Jen Birn—For a long time I dismissed cryotherapy as the stuff of science fiction movies. Little did I know that people around the world are trying it out in real life and using it to cure a variety of ailments, including jet lag.
The name naturally evokes a scene from a Philip K. Dick novel and the description of what happens to you does little to dispel those thoughts.
During cryotherapy you are placed into a chamber for two minutes that is cooled to about -220 degrees. You wear little to no clothes.
The practice has been popular in Europe for a couple of decades. According to Jonas Kuehne, who owns LA-based Cryohealthcare with his wife Emilia, cryotherapy chambers are common in both hospitals in Europe and in high-end hotels because of the treatment’s benefit of fending off jet lag.
“We have a lot of people who travel between NYC and LA who come here straight from the airport. They feel exhausted and it rejuvenates your entire body, so it’s really beneficial for jet lag,” Emilia Kuehne said.
Lauren Hansen, the director of of °Cryo Stay Young, a cryotherapy outlet in Southern California explained to me just how the cryo therapy can work on jet lag.
“Cryotherapy helps with jet lag because it delivers oxygen saturated blood to the body, creating a release of endorphins that not only give you immediate energy but also help regulate sleep patterns.” She said, "I am currently traveling at our headquarters in Dubai, which is an 11 hour time difference from LA. I got off the plane and did a session and went to sleep that night with no issue. I have not taken one nap, been tired or fatigued at all, or had any trouble falling asleep at night here. It’s been amazing!”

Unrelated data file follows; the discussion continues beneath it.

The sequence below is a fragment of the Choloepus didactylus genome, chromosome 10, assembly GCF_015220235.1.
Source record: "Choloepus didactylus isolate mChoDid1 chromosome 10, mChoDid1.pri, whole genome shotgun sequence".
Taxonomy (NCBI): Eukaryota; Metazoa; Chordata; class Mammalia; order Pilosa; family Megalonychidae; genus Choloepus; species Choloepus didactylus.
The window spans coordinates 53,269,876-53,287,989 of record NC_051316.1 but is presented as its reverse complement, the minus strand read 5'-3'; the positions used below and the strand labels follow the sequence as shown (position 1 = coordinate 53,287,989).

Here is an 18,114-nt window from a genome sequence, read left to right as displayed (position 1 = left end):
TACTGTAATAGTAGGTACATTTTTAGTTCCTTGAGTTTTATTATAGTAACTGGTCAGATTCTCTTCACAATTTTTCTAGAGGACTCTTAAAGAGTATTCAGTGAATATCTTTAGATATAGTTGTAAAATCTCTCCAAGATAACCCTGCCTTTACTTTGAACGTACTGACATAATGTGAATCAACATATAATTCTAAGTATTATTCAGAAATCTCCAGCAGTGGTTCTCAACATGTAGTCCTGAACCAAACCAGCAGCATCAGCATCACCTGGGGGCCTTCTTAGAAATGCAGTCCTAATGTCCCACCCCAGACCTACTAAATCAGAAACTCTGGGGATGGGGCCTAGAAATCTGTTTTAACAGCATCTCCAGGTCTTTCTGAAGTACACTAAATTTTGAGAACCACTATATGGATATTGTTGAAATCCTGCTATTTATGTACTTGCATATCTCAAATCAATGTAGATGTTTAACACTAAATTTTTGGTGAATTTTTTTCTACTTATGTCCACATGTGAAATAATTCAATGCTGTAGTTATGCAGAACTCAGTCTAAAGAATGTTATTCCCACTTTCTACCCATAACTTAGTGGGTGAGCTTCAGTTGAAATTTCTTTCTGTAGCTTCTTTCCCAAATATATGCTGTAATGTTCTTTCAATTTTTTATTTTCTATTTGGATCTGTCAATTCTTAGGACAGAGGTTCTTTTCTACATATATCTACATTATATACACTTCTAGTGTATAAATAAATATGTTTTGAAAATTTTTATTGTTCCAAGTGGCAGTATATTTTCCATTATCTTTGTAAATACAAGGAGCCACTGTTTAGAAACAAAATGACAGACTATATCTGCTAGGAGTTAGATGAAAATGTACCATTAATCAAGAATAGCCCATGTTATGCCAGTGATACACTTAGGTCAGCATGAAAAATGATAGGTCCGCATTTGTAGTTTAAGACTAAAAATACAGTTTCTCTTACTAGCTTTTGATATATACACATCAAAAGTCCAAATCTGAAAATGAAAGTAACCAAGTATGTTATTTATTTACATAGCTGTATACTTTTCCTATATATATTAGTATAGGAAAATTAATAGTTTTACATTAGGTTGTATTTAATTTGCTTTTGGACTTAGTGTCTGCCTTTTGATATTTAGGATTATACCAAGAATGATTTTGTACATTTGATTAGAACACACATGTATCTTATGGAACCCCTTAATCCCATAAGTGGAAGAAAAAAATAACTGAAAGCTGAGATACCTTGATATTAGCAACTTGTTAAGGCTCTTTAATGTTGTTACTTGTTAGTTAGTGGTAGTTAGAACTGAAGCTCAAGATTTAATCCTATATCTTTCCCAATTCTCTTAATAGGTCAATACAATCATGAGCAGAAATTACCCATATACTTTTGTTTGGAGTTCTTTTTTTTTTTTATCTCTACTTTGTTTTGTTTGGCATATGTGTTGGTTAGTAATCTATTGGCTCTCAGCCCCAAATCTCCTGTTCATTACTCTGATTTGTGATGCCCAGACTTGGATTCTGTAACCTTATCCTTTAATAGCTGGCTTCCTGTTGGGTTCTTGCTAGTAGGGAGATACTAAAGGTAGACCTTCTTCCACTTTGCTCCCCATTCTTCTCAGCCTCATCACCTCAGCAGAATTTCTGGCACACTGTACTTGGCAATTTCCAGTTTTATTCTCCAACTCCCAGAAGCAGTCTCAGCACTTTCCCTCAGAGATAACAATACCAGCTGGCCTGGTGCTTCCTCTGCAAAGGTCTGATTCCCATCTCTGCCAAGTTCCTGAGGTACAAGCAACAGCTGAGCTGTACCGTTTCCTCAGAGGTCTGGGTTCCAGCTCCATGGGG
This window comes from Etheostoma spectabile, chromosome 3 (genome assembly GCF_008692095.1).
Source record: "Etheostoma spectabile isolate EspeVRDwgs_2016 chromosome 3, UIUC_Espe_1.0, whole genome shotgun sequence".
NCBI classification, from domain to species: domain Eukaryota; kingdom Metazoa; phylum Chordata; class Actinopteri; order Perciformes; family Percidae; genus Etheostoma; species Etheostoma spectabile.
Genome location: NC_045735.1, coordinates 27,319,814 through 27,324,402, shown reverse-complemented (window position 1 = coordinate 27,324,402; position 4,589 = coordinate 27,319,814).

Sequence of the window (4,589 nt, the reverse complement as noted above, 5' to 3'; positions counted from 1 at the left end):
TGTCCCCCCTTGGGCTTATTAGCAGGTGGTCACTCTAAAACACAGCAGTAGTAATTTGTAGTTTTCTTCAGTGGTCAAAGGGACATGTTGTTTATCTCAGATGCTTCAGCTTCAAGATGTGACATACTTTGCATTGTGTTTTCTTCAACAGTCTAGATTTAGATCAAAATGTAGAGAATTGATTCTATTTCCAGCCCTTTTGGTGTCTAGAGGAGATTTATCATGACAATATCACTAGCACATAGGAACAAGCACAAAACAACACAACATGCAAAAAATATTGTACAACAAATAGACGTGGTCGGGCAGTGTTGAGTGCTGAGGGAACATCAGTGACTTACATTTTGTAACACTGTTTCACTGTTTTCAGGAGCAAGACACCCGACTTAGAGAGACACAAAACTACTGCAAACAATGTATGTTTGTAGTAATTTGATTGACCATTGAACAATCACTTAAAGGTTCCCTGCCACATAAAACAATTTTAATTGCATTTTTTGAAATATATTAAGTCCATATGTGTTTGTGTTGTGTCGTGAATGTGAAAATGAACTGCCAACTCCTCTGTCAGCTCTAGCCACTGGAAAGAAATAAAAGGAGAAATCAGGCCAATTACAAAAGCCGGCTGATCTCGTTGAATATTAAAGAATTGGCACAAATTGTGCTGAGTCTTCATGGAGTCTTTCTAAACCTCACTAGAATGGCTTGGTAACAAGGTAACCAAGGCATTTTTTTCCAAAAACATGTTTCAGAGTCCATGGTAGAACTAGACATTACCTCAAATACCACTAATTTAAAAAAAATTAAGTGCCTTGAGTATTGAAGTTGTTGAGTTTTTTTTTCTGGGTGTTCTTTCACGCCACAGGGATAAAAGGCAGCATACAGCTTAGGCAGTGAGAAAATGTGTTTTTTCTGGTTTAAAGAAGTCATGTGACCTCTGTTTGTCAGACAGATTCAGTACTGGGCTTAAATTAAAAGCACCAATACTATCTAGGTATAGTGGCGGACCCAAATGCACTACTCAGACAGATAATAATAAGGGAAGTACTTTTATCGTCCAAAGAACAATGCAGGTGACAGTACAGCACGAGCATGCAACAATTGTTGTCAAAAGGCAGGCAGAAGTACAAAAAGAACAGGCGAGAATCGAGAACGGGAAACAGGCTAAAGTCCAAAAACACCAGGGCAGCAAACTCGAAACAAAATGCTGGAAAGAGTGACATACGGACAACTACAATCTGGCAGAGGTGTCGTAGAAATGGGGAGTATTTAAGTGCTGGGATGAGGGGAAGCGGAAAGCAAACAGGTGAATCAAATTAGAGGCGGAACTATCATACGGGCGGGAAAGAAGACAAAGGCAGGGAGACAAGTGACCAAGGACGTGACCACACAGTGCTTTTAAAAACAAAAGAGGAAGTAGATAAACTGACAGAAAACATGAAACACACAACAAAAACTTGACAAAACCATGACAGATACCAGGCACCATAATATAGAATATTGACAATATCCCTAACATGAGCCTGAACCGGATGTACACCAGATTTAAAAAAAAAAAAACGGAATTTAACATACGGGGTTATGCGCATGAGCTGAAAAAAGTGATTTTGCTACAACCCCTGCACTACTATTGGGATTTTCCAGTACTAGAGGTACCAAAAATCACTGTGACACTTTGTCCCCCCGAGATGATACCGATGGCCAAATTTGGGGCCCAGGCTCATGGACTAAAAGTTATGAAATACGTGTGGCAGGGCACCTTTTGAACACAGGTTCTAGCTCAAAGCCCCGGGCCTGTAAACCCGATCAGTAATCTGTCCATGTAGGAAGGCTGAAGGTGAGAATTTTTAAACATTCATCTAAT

People also use cryotherapy for acute pain, chronic pain management, recovery from athletic injuries and weight loss. Allegedly a two-minute session can burn between 500-800 calories in the 48 hours after you’ve been frozen!
“You’re in a very hostile environment, your body think it’s going to die in there. Three minutes is a very safe time to be in there but your body still mounts a massive defense to survive as long as possible and one of the defenses is to regulate your metabolism to optimize cellular processes, speed up healing and be able to produce body heat faster. These things all burn calories,” Jonas Kuehne explained.
I first tried cryotherapy earlier this year for a tweaked back following knee surgery.
After I arrived they directed me to a changing room and instructed me to take off all my clothes and put on a pair of knee socks, clogs, gloves, earmuffs and a robe.
I was shown the two-door chamber and told to select a song I wanted to hear inside. I chose Rachel Platten’s “Fight Song.”
The staff assured me I would be fine and that if I wanted to come out, the doors remained unlocked.
I took a deep breath and went for it. It was like walking outside in the dead of winter.
My senses were immediately on high alert. I felt my endorphins kick in and my adrenaline surge. My music was blasting and I started lightly dancing in the closet-like box and punching the air to the music, with a smile on my face.
A voice notified me every 30 seconds how much time remained. When the voice announced I was done I pushed open the door and willed my frozen limbs to move quick enough to get my robe back on and exit the chamber.
The endorphin-boost left me feeling instantly energized and less stressed. Moving around a minute I realized I was also out of pain.
It hurts so good! (Photo: Jen Birn)
Flying back from Ireland three months post-surgery my knee began to swell at 30,000 feet. Since swelling is usually caused by inflammation, two minutes in the cryo chamber that afternoon instantly reduced the swelling. The rush of cold air also woke me up enough to get through the day and it felt like a reset button for my body as it acclimated to back to reality in Los Angeles. It had actually worked to help alleviate at least some of the symptoms of my jet lag.
Check out our original adventure travel series A Broad Abroad.